Part of the story is how Tabitha was known for "always…

Making Sense of God's Call Pt.1: Charismas

By Royce Evans on January 21, 2016

Recently, GRTS adopted the phrase "Following God's Call" in our recruiting emphasis and missional statements. I must admit that when I first saw this phrase in seminary materials and heard it in conversations with my colleagues, I thought it doesn't get much simpler than that. In retrospect, however, the simplicity of that statement belies what is often a much more critical and complex question, not…

GRTS Chapel: "An Appropriate Presence: Living as the People of God"

By Kris Rolls on February 1, 2016

Every Wednesday morning at GRTS, we gather as a community to worship God and reflect on His word. Chapel is an important part of who we are as a seminary. It's an intentional time for us to pause our work, turn off our technology and stop our lectures to gather as the people of God in worship.

Here is the chapel schedule this semester. Chapel is held on Wednesday mornings from 9:50 a.m. - 10:30 a…

What Does it Take to Make a Great Sermon?: GRTS to Host Midwest ETS Meeting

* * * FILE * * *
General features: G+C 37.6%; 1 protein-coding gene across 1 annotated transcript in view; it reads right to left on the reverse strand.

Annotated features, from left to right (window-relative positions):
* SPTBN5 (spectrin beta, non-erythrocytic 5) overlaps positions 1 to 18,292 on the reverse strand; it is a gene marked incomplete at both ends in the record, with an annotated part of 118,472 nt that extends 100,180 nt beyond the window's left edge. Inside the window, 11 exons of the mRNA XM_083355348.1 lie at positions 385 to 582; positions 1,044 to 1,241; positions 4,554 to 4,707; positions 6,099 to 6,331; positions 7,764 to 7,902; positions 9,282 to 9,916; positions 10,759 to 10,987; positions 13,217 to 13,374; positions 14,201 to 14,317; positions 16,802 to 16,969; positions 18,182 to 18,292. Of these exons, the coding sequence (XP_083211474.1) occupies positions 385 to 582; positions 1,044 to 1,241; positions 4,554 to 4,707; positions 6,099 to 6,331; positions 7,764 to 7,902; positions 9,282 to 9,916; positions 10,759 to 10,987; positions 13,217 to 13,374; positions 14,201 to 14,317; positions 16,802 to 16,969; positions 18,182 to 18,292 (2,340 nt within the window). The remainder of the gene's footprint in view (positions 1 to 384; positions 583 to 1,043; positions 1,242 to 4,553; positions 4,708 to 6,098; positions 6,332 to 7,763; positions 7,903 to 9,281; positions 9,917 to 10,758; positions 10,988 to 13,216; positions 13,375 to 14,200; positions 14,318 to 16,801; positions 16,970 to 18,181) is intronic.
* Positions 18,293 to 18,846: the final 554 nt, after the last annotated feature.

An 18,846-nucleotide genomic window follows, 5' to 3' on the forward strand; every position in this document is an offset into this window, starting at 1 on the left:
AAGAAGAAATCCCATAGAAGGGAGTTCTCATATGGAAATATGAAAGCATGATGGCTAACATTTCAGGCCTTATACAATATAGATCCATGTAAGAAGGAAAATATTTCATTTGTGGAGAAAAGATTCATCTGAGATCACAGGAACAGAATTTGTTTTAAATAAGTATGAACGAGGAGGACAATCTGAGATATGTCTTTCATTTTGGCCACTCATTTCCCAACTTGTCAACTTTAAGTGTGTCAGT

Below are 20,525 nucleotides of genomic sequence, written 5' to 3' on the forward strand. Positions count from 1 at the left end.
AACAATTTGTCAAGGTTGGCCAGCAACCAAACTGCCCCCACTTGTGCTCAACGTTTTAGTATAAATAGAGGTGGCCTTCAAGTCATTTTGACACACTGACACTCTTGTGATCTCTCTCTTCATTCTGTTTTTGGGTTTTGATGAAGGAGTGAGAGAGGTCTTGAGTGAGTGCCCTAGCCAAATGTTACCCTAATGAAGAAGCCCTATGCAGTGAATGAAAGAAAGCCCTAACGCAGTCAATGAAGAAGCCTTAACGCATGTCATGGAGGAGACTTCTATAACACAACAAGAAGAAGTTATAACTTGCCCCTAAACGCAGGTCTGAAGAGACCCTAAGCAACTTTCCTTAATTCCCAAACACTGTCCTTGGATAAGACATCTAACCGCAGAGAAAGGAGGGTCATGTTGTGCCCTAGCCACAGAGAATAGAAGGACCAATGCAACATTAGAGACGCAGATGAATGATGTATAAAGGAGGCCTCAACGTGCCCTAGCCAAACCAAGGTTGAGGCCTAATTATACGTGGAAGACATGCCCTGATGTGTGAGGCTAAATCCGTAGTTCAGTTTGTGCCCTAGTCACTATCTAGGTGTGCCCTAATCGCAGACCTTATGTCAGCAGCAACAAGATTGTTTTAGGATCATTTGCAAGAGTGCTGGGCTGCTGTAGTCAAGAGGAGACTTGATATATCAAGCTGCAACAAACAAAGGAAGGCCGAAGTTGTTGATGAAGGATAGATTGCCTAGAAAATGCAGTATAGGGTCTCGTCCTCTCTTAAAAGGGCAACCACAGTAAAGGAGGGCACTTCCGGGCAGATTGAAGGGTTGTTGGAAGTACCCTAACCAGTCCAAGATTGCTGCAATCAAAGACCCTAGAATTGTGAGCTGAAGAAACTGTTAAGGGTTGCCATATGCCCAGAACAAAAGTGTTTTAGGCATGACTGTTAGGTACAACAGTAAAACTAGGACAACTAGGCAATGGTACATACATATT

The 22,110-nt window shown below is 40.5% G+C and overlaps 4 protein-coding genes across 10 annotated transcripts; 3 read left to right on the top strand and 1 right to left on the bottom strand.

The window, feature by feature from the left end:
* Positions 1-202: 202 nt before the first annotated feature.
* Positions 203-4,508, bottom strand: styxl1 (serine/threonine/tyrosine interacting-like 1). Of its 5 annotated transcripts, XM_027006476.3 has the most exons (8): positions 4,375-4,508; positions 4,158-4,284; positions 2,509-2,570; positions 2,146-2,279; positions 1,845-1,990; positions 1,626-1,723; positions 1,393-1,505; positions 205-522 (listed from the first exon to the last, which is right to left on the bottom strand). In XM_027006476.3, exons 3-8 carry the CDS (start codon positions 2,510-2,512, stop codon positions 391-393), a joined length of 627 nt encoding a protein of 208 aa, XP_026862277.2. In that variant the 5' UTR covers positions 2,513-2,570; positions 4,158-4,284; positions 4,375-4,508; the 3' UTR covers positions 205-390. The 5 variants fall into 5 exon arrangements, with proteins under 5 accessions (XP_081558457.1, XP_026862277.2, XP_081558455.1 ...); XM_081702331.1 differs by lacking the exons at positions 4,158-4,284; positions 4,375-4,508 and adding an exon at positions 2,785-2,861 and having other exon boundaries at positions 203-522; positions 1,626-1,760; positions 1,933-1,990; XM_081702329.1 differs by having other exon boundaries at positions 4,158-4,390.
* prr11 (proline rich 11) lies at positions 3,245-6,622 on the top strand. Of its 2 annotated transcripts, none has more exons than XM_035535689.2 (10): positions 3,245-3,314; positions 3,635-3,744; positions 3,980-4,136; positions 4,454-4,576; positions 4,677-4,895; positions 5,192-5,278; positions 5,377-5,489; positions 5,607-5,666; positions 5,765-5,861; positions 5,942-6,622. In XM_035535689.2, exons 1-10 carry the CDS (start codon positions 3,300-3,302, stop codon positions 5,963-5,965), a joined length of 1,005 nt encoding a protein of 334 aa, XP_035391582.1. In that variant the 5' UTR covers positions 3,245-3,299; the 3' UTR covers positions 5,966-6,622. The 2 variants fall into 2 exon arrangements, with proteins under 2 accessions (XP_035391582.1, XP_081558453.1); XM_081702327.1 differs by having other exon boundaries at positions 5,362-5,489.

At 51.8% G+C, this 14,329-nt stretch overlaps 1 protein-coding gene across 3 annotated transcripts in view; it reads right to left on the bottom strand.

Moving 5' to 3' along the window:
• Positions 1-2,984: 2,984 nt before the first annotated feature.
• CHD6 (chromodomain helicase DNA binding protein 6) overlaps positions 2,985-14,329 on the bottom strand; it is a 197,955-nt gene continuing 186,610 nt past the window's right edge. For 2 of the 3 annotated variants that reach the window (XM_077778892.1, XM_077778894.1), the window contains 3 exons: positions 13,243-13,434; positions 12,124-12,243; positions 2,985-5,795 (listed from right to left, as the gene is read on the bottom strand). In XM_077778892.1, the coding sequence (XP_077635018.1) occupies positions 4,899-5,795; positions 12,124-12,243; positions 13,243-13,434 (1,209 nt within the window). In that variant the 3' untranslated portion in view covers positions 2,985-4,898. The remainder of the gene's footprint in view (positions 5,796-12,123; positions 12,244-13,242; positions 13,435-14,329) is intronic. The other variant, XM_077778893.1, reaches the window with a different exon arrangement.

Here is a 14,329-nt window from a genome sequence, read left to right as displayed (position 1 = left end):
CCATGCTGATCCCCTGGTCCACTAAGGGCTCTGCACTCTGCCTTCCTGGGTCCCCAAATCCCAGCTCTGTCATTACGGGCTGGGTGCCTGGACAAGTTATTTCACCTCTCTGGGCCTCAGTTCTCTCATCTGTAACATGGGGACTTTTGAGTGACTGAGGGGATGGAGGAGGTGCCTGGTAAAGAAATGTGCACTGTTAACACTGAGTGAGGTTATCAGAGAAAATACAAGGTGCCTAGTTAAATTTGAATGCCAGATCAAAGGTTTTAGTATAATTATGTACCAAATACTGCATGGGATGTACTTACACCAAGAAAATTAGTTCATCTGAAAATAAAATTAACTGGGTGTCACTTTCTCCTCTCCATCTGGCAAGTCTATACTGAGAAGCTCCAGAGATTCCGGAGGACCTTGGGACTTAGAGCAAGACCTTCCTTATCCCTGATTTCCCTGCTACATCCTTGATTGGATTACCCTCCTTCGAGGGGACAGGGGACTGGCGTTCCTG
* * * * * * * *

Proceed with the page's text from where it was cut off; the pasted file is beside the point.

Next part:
By Kris Rolls on March 2, 2016

It should go without saying on this blog—but I will say it anyway: The Bible is essential for the life, health, and sustenance of the Church; it is the very Word of God to his people. Studying the Bible and communicating it effectively, though, requires loving, careful and hard work. Christians should love words—both written and spoken—simply because we are keepers, doers, and lovers of the Word. The…

When We Have No Words

By Darrell Yoder on March 7, 2016

A few years ago, I was invited to write for the Conversations Journal blog, which seeks to generate conversations that lead to transformation. We were discussing various things that contribute to spiritual formation in Christ. For one of my posts, I explored the role that music can play in our walk with the Lord.

I believe that music—especially worship music based on Scripture—can be one of the most…

Listening to the Voice of Creation

By Darrell Yoder on March 9, 2016